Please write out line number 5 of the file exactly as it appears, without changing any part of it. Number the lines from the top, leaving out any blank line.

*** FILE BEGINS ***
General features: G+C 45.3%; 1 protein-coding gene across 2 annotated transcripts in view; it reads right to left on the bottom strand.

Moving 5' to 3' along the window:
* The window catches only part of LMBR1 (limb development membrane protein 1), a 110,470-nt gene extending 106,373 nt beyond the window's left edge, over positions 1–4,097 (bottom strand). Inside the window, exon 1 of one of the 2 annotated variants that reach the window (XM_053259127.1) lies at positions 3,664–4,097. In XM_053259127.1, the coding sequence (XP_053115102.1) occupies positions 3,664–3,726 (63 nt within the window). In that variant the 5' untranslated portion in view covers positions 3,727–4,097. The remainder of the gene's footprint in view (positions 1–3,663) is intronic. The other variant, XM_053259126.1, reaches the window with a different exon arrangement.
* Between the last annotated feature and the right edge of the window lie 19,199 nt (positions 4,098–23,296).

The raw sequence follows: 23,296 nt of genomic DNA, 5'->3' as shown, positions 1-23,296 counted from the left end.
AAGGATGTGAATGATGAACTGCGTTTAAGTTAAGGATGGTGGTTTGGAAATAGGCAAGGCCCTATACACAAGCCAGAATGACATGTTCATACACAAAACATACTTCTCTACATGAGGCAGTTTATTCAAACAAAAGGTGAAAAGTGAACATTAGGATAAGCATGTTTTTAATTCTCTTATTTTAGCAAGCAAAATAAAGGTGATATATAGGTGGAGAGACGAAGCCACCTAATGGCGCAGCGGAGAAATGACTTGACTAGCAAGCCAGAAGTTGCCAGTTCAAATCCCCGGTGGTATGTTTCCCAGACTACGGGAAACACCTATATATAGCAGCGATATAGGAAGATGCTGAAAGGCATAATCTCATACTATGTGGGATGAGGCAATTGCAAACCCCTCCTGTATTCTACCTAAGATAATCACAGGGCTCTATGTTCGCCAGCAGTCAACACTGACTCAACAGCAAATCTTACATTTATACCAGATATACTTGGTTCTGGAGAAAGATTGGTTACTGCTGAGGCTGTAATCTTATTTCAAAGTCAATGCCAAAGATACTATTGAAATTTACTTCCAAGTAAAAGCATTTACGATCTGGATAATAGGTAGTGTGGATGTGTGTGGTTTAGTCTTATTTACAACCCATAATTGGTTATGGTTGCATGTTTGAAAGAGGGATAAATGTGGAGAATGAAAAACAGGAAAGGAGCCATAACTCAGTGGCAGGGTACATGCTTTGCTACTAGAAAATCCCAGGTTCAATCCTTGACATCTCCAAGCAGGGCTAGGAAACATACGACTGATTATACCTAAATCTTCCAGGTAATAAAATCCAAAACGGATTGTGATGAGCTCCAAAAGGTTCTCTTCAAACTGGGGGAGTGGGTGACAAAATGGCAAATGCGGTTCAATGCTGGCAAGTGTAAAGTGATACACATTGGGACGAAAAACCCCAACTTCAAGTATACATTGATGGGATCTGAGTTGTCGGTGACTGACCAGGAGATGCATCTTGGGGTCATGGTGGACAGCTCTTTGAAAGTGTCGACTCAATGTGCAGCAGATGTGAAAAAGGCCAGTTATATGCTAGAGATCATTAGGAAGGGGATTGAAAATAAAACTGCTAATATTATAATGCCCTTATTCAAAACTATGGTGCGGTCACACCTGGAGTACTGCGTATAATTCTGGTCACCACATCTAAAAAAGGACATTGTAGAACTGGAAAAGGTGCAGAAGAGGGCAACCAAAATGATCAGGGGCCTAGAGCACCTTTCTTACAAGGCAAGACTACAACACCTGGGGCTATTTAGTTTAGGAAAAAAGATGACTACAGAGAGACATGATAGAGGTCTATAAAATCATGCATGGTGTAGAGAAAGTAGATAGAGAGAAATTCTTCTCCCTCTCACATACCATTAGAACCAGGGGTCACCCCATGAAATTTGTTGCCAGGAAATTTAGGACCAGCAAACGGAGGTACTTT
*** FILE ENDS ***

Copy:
The raw sequence follows: 23,296 nt of genomic DNA, 5'->3' as shown, positions 1-23,296 counted from the left end.